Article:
The LEGO Movie 2: The Second Part
The Walking Dead
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All Critics (35)
| Top Critics (16)
| Fresh (16)
| Rotten (19)
"The Details" is not just entertaining, but potentially useful.
As the title suggests, it's all in the details, which writer-director Estes provides in large if not always convincing doses.
It's hard to make a fine actress like Laura Linney look off-key and shrill, but "The Details" manages to do just that. It's hardly an accomplishment.
"The Details" cancels itself out by being too campy to take seriously and too tragic to laugh at.
"The Details" wears its quirky heart on its sleeve, signaling (and smirking at) its own silliness, at every opportunity, with an intrusively antic score that makes everything sound like a giant joke.
It all adds up to create a dicey morality tale that's as improbable as it is strangely believable.
Everything here is intentionally grotesque to service the filmmaker's cheap shots. Women and black people are just plain crazy.
Despite some tonal stumbles, the film mostly finds its footing and becomes an enjoyable comic enterprise.
a painfully dull slog through an exceedingly stupid subdivision
The script is somewhat provocative in its examination of relationships during absurd circumstances, but its twists eventually become less compelling.
Estes never seems to find the balance between dark farce and existential drama, and the cast - especially the goofy Maguire - is left trying to sort it all out.
There are a few highlights worth a look and an accomplished supporting cast to ease the oddity along, yet The Details doesn't add up to much despite its rather elaborate design of misery.
Putting my dislike for Tobey Maguire aside, "The Details" remains entertaining despite a constant shift between quirky comedy and thoughtful drama. The question burning on my mind was how Jeff Lang (Macguire) could have gone so long prior to this film's events without messing everything up completely, because "The Details" is that film where the lead character falls down a rabbit hole of mistakes. Sexually frustrated and boyish ignorant, Jeff cheats on his wife twice, gets his neighbor's cat killed, and loses a ridiculous amount of money, all to keep his wife from finding out. The only difference, in this film, is that all the characters are equally bad and the eventual conclusion is original in that most "rabbit hole" films don't take the higher road where those affected understand the predicaments at hand. Elizabeth Banks does a decent job remaining likable as the stuffy stay-at-home mom, Macguire does nothing to change my slanted opinion about him, and in very small roles, Kerry Washington and Dennis Haysbert blow me away with their impeccable ability to embody their characters and instantly garner emotions toward them. Haysbert's character is by far the best thing about the film and produces most of the serious emotions brought on throughout the film, which makes his eventual arc that much more sad and disturbing. Had the entire film focused on a level of emotion like this, it would have completely stood apart from any quirky comedies today. Instead, its absurdity brings it to the same base level that come from most swept-under-the-rug comedies.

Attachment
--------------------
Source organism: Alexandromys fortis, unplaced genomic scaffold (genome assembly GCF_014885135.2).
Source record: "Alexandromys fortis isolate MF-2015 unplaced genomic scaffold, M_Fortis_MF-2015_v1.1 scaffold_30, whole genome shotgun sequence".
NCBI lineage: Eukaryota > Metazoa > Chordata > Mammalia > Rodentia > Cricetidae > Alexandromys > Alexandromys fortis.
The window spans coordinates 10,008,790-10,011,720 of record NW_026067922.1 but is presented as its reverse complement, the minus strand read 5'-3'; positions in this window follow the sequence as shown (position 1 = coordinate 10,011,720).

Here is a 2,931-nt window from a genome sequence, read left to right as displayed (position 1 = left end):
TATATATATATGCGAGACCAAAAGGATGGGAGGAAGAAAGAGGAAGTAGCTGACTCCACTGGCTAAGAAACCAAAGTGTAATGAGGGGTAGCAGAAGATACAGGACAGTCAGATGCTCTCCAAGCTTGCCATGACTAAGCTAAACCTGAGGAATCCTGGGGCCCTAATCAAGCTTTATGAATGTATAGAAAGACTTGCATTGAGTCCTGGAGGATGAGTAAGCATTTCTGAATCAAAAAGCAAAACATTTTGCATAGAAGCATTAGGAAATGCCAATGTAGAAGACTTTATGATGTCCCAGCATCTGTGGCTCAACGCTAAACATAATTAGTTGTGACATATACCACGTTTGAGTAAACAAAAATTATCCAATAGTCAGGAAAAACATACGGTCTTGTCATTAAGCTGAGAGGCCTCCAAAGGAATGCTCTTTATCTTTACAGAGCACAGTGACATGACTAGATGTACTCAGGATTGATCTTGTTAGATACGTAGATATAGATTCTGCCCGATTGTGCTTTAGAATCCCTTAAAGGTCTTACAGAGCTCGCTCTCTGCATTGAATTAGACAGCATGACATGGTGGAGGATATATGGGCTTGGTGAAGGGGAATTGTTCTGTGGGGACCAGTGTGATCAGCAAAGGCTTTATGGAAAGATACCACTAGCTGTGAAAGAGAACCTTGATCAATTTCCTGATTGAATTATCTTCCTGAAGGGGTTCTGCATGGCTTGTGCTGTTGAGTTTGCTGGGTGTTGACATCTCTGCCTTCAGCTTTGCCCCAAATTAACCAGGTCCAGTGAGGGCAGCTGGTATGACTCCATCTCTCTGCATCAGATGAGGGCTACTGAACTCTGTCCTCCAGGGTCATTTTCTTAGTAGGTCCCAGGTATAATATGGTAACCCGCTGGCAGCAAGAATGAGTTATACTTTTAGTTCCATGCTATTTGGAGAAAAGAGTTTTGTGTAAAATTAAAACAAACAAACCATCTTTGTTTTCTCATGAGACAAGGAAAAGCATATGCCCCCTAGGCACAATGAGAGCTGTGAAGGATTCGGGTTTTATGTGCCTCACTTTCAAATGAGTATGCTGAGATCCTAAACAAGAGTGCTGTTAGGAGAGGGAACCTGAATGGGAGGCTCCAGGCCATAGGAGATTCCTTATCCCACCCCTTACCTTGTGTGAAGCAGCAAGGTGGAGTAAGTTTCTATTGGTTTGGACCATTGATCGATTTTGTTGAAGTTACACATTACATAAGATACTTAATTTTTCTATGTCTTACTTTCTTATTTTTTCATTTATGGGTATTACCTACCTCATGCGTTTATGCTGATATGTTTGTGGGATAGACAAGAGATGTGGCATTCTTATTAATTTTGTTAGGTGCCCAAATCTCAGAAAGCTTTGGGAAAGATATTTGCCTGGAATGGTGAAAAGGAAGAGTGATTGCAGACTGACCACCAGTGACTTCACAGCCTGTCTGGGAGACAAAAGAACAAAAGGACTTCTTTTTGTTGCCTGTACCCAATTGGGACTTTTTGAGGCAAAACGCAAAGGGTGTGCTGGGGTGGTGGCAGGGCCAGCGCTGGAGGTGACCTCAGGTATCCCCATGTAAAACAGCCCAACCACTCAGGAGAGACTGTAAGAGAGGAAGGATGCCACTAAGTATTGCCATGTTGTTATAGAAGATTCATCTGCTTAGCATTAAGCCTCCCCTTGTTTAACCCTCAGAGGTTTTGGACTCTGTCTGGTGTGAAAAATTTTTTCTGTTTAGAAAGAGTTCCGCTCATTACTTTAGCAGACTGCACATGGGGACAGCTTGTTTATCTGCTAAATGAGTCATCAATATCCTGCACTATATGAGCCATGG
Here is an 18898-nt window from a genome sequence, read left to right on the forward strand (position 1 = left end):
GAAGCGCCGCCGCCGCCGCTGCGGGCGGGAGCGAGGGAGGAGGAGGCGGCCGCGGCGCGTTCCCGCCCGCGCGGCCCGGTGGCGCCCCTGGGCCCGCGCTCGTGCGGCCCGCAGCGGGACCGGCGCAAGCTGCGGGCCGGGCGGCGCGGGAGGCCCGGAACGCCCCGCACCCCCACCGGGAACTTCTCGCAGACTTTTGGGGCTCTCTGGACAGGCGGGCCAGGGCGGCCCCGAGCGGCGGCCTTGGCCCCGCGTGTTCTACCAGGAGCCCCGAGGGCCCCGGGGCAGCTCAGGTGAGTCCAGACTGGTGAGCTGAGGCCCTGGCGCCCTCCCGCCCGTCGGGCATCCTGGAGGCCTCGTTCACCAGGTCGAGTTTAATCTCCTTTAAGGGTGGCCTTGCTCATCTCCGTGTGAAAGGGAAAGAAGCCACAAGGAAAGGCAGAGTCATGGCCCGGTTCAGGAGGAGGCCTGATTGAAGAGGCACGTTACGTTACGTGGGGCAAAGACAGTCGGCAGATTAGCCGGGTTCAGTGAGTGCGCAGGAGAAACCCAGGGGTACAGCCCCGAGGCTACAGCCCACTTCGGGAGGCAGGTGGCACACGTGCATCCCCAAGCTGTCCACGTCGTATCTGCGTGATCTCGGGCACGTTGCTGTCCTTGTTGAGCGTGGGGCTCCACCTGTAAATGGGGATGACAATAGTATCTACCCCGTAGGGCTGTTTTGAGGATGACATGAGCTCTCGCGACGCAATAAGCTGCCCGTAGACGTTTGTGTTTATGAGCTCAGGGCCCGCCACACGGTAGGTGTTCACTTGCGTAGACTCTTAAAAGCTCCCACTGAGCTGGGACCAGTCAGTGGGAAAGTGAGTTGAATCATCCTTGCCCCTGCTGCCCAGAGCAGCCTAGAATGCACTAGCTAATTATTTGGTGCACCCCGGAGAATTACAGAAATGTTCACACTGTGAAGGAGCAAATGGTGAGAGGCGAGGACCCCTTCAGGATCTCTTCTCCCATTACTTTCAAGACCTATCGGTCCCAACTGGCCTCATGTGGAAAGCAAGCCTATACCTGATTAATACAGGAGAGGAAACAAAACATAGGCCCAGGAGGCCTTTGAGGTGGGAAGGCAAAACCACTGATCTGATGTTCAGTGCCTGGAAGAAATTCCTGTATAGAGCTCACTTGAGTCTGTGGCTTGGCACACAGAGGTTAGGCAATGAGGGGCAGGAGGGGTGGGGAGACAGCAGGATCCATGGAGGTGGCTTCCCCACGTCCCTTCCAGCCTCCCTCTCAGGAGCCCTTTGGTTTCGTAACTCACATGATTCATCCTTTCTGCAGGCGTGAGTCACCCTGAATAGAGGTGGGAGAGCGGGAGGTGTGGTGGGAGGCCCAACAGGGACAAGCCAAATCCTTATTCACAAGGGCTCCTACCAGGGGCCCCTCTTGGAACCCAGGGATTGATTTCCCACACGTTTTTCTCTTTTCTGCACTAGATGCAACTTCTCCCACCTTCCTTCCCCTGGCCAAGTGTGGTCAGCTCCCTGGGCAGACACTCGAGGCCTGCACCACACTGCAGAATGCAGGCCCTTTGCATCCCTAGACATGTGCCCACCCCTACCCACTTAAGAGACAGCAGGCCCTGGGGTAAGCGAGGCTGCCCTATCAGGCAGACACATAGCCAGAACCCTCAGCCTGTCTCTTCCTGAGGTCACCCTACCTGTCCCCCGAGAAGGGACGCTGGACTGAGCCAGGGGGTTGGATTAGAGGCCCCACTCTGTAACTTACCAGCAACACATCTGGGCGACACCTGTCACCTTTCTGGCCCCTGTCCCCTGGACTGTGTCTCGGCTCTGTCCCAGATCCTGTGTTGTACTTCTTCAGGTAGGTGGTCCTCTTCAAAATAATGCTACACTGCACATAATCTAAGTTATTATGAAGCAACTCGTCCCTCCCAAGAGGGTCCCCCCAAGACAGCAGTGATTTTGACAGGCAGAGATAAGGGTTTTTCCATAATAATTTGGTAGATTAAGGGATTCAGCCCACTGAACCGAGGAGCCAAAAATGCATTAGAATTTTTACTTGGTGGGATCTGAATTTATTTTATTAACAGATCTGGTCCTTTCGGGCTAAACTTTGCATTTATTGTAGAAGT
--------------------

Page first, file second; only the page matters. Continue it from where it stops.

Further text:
Strange movie. Strange concept...
This movie wasn't perfect, it really isn't consistent as a comedy to be honest, and it wastes Elizabeth Banks' talents by casting her as THE WIFE, she really does nothing of note in this movie and that's unfortunate. But I did like the movie, and its cast, because it does allow itself to go to some pretty dark places with its story. I'm always a big fan of movies where characters who make bad decisions and some bad choices that negatively affect others and, by the end of the film, they don't learn anything about their actions and they continue their lives as if nothing was wrong. I've always found that to be a very ballsy approach since most films would rather have their characters learn their lesson and admit to their wrongdoings, and that's not a bad approach to telling a story. But in this film, the characters living their life as if nothing had gone wrong makes the film better. Unfortunately the comedy, as mentioned, isn't exactly consistent but the cast is more than solid and there are some laughs here and there so in the end that sort carries the movie to a place where you can say it's at least good in spite of some of the script's weaknesses. The story is somewhat absurd and it really comes across, sometimes, as a darker sitcom with increasingly absurd situations. Perhaps that's also a problem, but it didn't really bother me as, at least, it pushed the boundaries in some regards. Anyway, solid cast and some dark moments make this film good, not perfect but a solid watch if you have Netflix Instant, but if you don't have it then you don't really need to go out of your way to watch this.
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